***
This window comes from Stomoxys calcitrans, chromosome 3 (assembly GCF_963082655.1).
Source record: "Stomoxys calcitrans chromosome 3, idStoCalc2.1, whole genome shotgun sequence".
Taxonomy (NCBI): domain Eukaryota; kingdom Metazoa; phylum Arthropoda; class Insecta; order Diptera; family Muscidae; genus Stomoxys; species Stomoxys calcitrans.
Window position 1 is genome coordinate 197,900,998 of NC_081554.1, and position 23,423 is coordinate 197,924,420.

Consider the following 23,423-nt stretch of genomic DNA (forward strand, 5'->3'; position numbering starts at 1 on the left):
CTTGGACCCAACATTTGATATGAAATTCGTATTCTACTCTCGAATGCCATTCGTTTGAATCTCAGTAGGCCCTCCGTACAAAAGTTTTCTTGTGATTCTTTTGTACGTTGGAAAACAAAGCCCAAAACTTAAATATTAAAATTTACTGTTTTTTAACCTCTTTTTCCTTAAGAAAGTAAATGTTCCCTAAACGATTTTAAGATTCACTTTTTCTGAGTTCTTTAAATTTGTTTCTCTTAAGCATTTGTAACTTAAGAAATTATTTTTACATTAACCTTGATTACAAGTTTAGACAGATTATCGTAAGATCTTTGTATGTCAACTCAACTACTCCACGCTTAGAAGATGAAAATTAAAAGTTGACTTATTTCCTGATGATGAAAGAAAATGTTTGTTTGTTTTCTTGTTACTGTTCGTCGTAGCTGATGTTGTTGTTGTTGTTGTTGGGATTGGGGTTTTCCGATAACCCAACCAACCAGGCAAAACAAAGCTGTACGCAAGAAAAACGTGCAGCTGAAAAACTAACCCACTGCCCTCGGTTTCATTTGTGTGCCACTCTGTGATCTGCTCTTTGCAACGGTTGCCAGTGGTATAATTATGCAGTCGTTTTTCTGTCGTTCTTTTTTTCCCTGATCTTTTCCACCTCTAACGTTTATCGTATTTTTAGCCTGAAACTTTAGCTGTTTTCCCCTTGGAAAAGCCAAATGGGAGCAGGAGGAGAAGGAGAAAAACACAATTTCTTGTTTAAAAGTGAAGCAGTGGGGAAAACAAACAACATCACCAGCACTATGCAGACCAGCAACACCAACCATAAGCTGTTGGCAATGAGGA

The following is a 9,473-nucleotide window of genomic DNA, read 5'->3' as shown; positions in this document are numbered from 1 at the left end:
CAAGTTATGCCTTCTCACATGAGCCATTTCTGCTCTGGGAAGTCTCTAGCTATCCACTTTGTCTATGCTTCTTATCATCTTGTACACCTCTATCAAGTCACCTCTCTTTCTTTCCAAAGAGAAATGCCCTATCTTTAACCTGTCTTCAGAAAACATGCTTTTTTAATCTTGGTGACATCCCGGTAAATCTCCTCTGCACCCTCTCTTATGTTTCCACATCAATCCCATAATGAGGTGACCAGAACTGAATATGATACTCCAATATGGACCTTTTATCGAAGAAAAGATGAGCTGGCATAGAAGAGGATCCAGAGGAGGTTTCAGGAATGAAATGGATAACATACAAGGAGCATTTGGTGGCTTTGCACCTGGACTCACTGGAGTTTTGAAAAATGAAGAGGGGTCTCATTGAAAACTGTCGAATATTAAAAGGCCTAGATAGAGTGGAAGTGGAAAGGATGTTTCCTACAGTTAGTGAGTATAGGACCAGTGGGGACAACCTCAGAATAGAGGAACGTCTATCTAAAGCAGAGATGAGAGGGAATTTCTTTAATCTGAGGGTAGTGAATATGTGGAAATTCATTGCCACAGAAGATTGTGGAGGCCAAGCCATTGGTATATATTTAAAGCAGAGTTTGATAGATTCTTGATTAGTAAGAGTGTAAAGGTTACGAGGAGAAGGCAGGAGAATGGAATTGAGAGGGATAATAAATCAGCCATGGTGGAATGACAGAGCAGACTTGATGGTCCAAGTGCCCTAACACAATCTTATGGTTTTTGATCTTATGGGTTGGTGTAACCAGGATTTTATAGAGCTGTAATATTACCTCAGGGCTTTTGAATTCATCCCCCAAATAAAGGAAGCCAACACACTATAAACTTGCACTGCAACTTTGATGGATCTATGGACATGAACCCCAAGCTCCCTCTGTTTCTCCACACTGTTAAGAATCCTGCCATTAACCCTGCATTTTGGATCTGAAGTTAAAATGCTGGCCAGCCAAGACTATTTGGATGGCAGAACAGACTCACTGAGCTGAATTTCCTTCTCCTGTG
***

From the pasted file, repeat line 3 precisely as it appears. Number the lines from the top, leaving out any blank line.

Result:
Taxonomy (NCBI): domain Eukaryota; kingdom Metazoa; phylum Arthropoda; class Insecta; order Diptera; family Muscidae; genus Stomoxys; species Stomoxys calcitrans.